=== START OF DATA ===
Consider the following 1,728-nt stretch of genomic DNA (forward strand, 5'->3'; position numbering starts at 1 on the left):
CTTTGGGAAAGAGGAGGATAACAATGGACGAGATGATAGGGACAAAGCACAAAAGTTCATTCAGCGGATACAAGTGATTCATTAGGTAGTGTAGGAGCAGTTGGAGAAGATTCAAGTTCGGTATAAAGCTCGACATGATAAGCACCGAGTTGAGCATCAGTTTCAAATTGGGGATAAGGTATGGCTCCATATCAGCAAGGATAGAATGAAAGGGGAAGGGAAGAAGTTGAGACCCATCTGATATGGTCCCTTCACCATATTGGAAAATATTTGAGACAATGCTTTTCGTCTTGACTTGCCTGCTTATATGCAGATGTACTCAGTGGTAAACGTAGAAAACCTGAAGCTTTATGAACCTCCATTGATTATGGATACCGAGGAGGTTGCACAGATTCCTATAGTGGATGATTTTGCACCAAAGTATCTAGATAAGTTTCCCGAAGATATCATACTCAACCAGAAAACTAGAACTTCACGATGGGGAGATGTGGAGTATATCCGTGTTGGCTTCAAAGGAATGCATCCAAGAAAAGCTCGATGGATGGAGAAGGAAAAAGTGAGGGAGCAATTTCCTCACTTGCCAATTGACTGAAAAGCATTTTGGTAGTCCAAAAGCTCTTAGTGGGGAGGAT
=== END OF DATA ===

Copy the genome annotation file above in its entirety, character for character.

Consider the following 1,728-nt stretch of genomic DNA (forward strand, 5'->3'; position numbering starts at 1 on the left):
CTTTGGGAAAGAGGAGGATAACAATGGACGAGATGATAGGGACAAAGCACAAAAGTTCATTCAGCGGATACAAGTGATTCATTAGGTAGTGTAGGAGCAGTTGGAGAAGATTCAAGTTCGGTATAAAGCTCGACATGATAAGCACCGAGTTGAGCATCAGTTTCAAATTGGGGATAAGGTATGGCTCCATATCAGCAAGGATAGAATGAAAGGGGAAGGGAAGAAGTTGAGACCCATCTGATATGGTCCCTTCACCATATTGGAAAATATTTGAGACAATGCTTTTCGTCTTGACTTGCCTGCTTATATGCAGATGTACTCAGTGGTAAACGTAGAAAACCTGAAGCTTTATGAACCTCCATTGATTATGGATACCGAGGAGGTTGCACAGATTCCTATAGTGGATGATTTTGCACCAAAGTATCTAGATAAGTTTCCCGAAGATATCATACTCAACCAGAAAACTAGAACTTCACGATGGGGAGATGTGGAGTATATCCGTGTTGGCTTCAAAGGAATGCATCCAAGAAAAGCTCGATGGATGGAGAAGGAAAAAGTGAGGGAGCAATTTCCTCACTTGCCAATTGACTGAAAAGCATTTTGGTAGTCCAAAAGCTCTTAGTGGGGAGGAT